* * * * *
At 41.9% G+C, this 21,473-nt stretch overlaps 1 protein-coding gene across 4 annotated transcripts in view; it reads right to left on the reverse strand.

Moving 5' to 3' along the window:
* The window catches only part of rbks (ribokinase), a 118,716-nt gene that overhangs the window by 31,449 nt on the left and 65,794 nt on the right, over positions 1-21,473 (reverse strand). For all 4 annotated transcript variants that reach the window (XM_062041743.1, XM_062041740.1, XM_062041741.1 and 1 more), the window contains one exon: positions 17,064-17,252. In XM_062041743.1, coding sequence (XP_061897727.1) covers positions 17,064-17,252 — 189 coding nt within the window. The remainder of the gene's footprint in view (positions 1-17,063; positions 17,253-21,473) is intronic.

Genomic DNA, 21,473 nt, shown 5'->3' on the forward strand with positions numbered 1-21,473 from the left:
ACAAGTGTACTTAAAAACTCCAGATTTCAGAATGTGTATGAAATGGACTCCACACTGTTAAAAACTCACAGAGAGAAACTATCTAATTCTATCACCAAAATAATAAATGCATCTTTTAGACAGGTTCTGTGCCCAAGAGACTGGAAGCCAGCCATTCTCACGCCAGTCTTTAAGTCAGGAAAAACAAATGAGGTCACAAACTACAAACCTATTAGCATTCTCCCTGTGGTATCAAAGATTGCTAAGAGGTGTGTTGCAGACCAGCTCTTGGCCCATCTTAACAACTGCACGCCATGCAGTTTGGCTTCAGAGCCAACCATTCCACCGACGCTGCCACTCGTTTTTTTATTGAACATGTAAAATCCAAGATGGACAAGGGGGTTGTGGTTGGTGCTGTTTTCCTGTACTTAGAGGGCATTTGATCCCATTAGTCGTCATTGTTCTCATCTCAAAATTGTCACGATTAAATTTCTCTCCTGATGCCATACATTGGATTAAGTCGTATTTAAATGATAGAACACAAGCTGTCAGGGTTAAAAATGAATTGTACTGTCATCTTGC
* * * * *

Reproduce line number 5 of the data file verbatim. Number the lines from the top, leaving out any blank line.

ACAAGTGTACTTAAAAACTCCAGATTTCAGAATGTGTATGAAATGGACTCCACACTGTTAAAAACTCACAGAGAGAAACTATCTAATTCTATCACCAAAATAATAAATGCATCTTTTAGACAGGTTCTGTGCCCAAGAGACTGGAAGCCAGCCATTCTCACGCCAGTCTTTAAGTCAGGAAAAACAAATGAGGTCACAAACTACAAACCTATTAGCATTCTCCCTGTGGTATCAAAGATTGCTAAGAGGTGTGTTGCAGACCAGCTCTTGGCCCATCTTAACAACTGCACGCCATGCAGTTTGGCTTCAGAGCCAACCATTCCACCGACGCTGCCACTCGTTTTTTTATTGAACATGTAAAATCCAAGATGGACAAGGGGGTTGTGGTTGGTGCTGTTTTCCTGTACTTAGAGGGCATTTGATCCCATTAGTCGTCATTGTTCTCATCTCAAAATTGTCACGATTAAATTTCTCTCCTGATGCCATACATTGGATTAAGTCGTATTTAAATGATAGAACACAAGCTGTCAGGGTTAAAAATGAATTGTACTGTCATCTTGC